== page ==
Survey Shows Sleeping Together Can Be Problematic
American couples are are not spending every night together, and in fact many find that sleeping separately leads to a better night’s sleep.
Sleep separation solves slumber problems
The perfect night’s sleep means getting some space for most couples.
- 63% of couples sleep most of the night separated
- 26% of respondents reported sleeping better alone
- 20% percent, or one in five, claim to “cling to their respective corners”
- 9% percent, or almost one in 10, say they sleep in separate bedrooms
- Almost 2 in 10 Americans say their dream home has separate master bedrooms
Women are losing more ZZZs than their partners
Women are more sensitive to their sleep environment than men.
- 20% of men claim not to have any problems sleeping vs. 12% of women
- 44% of women claim that tossing and turning keeps them up at night vs. 34% of men
- 42% of women claim that snoring keeps them up at night vs. 20% of men
- 60% of women say that their sleep environment keeps them awake more than their sleep partner, while only 48% of men make this claim
Young adults don’t sleep as well as older adults
Age impacts how greatly your sleeping environment affects you.
- 66% of 18- to 34-year-olds claim to have issues sleeping
- 53% of 35- to 54-year-olds claim to have issues sleeping
- 49% of adults 55 and older claim to have issues sleeping
Aging leads to more distance in bed for couples
55-year-olds and older are the least likely to cuddle close and spoon (only 7% report doing this), compared to:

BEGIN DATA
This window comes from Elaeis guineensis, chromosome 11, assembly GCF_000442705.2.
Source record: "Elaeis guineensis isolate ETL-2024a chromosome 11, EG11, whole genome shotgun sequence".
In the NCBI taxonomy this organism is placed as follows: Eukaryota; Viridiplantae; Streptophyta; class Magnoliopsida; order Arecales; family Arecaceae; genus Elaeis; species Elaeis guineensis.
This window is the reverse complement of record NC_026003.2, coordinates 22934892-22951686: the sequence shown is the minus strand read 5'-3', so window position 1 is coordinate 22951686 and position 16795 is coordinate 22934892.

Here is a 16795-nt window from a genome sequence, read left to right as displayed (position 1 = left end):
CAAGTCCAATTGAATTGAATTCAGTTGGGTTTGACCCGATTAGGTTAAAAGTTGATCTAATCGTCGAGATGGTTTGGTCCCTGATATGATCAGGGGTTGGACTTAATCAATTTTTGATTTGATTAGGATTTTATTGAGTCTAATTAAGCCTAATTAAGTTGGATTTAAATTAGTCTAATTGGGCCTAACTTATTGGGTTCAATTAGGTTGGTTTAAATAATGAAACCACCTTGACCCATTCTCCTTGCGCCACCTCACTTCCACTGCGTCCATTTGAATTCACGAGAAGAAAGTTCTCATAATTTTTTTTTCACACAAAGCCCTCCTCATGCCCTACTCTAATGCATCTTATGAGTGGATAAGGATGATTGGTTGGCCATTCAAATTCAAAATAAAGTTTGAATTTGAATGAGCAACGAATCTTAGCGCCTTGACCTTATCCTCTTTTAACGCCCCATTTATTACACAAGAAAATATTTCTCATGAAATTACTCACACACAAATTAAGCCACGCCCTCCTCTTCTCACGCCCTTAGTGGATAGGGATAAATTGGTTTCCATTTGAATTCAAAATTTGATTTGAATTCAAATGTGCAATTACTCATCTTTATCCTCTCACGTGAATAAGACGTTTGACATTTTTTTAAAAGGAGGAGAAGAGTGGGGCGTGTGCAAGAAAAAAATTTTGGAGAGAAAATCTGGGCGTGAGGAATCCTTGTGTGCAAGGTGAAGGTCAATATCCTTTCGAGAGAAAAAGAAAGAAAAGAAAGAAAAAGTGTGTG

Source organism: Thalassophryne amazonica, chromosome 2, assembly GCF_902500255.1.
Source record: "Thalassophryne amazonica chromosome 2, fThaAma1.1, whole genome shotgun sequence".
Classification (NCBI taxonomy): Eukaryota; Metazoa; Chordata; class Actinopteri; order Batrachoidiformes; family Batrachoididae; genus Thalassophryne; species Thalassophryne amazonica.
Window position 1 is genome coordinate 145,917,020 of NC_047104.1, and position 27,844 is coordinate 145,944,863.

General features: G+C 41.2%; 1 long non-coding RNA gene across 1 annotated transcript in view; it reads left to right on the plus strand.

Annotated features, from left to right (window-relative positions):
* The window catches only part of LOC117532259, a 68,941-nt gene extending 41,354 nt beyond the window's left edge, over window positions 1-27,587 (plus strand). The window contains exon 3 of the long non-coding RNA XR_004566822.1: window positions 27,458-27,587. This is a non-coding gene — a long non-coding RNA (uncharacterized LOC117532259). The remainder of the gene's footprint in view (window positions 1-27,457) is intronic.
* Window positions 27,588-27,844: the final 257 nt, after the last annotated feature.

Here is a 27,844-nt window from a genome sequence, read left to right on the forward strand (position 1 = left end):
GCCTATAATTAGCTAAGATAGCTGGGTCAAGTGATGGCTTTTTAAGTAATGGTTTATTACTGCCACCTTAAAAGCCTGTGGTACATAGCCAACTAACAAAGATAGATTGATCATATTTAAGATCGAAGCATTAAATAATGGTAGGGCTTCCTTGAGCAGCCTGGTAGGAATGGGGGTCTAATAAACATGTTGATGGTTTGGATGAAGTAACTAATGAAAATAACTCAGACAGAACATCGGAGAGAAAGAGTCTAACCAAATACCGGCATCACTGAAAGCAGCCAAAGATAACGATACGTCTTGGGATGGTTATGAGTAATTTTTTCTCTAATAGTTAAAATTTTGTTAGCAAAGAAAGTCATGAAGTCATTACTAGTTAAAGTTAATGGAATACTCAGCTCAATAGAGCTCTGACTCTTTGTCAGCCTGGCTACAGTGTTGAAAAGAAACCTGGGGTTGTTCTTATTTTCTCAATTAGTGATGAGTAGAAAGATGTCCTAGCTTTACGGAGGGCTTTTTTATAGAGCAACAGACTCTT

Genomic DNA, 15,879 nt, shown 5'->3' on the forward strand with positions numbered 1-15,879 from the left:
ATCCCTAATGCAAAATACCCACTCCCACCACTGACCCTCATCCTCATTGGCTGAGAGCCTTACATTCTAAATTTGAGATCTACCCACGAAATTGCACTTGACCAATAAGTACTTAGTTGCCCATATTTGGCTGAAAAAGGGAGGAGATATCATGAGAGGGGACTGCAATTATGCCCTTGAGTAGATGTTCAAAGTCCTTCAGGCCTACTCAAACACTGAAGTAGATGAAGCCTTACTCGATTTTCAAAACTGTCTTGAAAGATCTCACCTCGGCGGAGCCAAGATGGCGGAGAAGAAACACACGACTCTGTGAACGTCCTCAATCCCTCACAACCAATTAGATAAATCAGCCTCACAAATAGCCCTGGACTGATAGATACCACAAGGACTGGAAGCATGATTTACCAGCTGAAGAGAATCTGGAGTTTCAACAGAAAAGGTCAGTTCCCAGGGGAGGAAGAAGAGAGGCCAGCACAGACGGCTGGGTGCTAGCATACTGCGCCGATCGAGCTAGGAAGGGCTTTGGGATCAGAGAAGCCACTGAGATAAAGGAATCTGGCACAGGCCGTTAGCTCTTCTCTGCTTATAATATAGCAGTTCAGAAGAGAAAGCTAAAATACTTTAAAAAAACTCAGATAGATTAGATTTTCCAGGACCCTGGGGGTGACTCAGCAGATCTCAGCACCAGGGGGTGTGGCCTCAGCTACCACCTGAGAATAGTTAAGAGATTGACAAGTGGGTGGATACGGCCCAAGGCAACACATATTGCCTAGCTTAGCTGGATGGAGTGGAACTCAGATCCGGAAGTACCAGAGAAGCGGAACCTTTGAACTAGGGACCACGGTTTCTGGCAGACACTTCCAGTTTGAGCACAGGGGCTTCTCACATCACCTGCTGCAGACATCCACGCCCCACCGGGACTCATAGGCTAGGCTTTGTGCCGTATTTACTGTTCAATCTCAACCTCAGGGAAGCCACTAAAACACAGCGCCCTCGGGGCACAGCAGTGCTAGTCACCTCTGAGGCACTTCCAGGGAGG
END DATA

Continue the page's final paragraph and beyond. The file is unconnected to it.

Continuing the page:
- 19% of 18- to 34-year-olds
- 15% of 35- to 54-year-olds
55-year-olds and older are more likely to sleep in separate bedrooms (only 16% do so), compared to:
- 3% of 18- to 34-year-olds
- 7% of 35- to 54-year-olds
Most Americans are not dozing off easily
A huge majority of American adults (85%) report they have problems sleeping at night and say it is due to:
- Temperature in the room (43%)
- Spouse/partner tossing and turning (40%)
- Snoring (32%)
- Mattress quality, age and/or firmness (28%)
- Mattress size (10%)
Couples will do anything to get some shut-eye
We asked American adults in relationships to tell us the craziest things they’ve done to get around sleep issues with their partners. Here’s what some people said:
- Ask him to sleep in the living room
- I just try to remember there will come a day when I might not hear that snoring
- I have perfected defensive sleeping. I cling to my side, waking up to rearrange my husband, so he won’t punch or kick me during the night. I use my feet to keep track of where he is. I also kick back.
- Have a multitude of pillows that I can almost hide in to sleep
- I only sleep in the bed with my partner for our alone time together and then I get up and go sleep in a recliner
- When snoring becomes a problem I ask him to sleep in our spare room
- Wear ear plugs
- Wear ear muffs
- I’ve changed my sleeping schedule
- We take naps at different times of the day ALONE. That helps later that night. AND yes, we are retired (thank goodness).
- I wear pajamas and a sweatshirt and use an afghan over our light blanket to keep me warm. My husband sleeps nude and likes only the light blanket. Now I’m warm enough, and I sleep very well.
- I’m fine with the cool temps as long as I bundle up. Now we both sleep very well, right next to each other, always touching in some way.
- If he starts the snoring routine, he is sent to the sofa
- King-size comforter on a queen-size bed
- Make more whoopee
- Sleeping head to foot
- Twin beds
- We each use our own blankets
- We usually put a pillow or blanket between us so he doesn’t roll over on me
- I make him wear socks to bed so he doesn’t scratch me with his toenails
- When feeling restless, I throw a blanket on the floor, and lie there till I get sleepy again